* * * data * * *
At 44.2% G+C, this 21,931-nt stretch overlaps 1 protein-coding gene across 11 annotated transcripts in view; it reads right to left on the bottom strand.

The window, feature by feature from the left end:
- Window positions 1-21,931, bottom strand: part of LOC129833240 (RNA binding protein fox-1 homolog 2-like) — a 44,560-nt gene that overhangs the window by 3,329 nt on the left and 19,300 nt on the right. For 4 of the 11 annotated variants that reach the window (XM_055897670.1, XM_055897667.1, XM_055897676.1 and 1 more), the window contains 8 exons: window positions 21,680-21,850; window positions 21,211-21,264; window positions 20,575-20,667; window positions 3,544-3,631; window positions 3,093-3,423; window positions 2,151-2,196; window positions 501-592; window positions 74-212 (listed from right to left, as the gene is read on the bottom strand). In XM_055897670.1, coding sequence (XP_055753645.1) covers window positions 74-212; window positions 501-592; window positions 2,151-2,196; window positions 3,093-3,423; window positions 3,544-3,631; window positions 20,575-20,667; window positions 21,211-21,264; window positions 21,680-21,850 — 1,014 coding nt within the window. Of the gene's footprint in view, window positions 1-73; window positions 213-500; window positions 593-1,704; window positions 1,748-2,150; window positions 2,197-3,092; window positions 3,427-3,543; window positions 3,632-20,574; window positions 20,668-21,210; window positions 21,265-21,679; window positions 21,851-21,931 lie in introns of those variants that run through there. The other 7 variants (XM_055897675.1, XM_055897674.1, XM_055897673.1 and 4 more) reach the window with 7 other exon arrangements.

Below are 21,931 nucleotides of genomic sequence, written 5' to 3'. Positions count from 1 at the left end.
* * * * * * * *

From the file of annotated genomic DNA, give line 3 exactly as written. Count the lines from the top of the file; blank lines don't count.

- Window positions 1-21,931, bottom strand: part of LOC129833240 (RNA binding protein fox-1 homolog 2-like) — a 44,560-nt gene that overhangs the window by 3,329 nt on the left and 19,300 nt on the right. For 4 of the 11 annotated variants that reach the window (XM_055897670.1, XM_055897667.1, XM_055897676.1 and 1 more), the window contains 8 exons: window positions 21,680-21,850; window positions 21,211-21,264; window positions 20,575-20,667; window positions 3,544-3,631; window positions 3,093-3,423; window positions 2,151-2,196; window positions 501-592; window positions 74-212 (listed from right to left, as the gene is read on the bottom strand). In XM_055897670.1, coding sequence (XP_055753645.1) covers window positions 74-212; window positions 501-592; window positions 2,151-2,196; window positions 3,093-3,423; window positions 3,544-3,631; window positions 20,575-20,667; window positions 21,211-21,264; window positions 21,680-21,850 — 1,014 coding nt within the window. Of the gene's footprint in view, window positions 1-73; window positions 213-500; window positions 593-1,704; window positions 1,748-2,150; window positions 2,197-3,092; window positions 3,427-3,543; window positions 3,632-20,574; window positions 20,668-21,210; window positions 21,265-21,679; window positions 21,851-21,931 lie in introns of those variants that run through there. The other 7 variants (XM_055897675.1, XM_055897674.1, XM_055897673.1 and 4 more) reach the window with 7 other exon arrangements.